WTF are shadow vacancies?
This article as first published by Digiday sibling WorkLife
The return to office appears to be stalling. Office occupancy has hovered around 50% all this year, according to data from Kastle Systems, a company that tracks office badge swipes. And companies now have a better picture of exactly how much of their office space is actually getting used.
Accordingly, about 75% of businesses plan to reduce office square footage next year, according to a survey from hybrid work platform Robin, including responses from over 500 business owners and facilities managers. That’s up 30% from last year. It comes amid financial challenges pushing them to cut back on costs, but also as they consider exactly what kind of spaces staff need while working in-person on a handful of days a week.
The Robin survey also found about 40% of survey respondents said they are currently using only half of their available office space – and only 28% said they are using all of their office.
“Hybrid work is truly changing the patterns of when we use space,” said Robin CEO Micah Remley. “The question about leases getting let go of, that will absolutely rise,” he said.
So what are they?
Shadow vacancies are essentially when a space looks occupied on paper, even if it’s not actually getting utilized by the tenant. The concern is that a swath of corporate tenants may not renew their leases in the future, sending vacancy rates up and further taking activity away from previously vibrant city centers. And while it’s not a new concept, it is getting more attention today as the full impacts of the pandemic become more clear.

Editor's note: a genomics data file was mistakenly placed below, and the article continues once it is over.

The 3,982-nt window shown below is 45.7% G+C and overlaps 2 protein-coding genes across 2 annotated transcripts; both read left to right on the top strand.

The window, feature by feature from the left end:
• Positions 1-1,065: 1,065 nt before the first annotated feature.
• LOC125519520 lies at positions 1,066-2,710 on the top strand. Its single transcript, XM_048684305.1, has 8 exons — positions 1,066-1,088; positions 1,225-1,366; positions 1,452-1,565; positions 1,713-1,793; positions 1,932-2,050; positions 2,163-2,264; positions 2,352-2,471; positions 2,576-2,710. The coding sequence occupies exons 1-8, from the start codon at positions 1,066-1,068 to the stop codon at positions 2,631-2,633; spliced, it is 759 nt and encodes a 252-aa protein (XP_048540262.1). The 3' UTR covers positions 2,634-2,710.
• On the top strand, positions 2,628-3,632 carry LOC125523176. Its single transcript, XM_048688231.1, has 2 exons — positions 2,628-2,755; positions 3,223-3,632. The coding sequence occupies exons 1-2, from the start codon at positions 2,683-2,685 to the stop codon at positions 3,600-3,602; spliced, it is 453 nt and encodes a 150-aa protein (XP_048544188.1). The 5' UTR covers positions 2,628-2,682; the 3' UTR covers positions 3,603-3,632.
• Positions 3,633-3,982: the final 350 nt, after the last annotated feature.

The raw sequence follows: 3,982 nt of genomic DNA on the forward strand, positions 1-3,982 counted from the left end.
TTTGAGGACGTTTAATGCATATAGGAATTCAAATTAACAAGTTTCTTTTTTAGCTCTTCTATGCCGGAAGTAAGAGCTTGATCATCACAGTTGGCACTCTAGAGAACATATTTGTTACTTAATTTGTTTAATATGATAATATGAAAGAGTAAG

Right now office vacancy in the U.S. is around 18% while about 80% of office space is currently occupied, said Julie Whelan, global head of occupier research at real estate firm CBRE. Office vacancy is expected to peak at the end of next year just below 20%.
To read the full article click here
More in Marketing
Two months into Google’s grand cookie cleanse in Chrome, ad tech vendors are dishing out their hot takes.
Co-production is a key aspect of Blast’s esports strategy because it means both partners are invested in keeping “Rainbow Six” esports healthy in the long run, even if their key performance indicators for the collaboration might be different.
To accommodate the global needs of the campaign, Quaker created numerous iterations for Canada and Latin America to reflect the way that consumers in those various local markets use the product.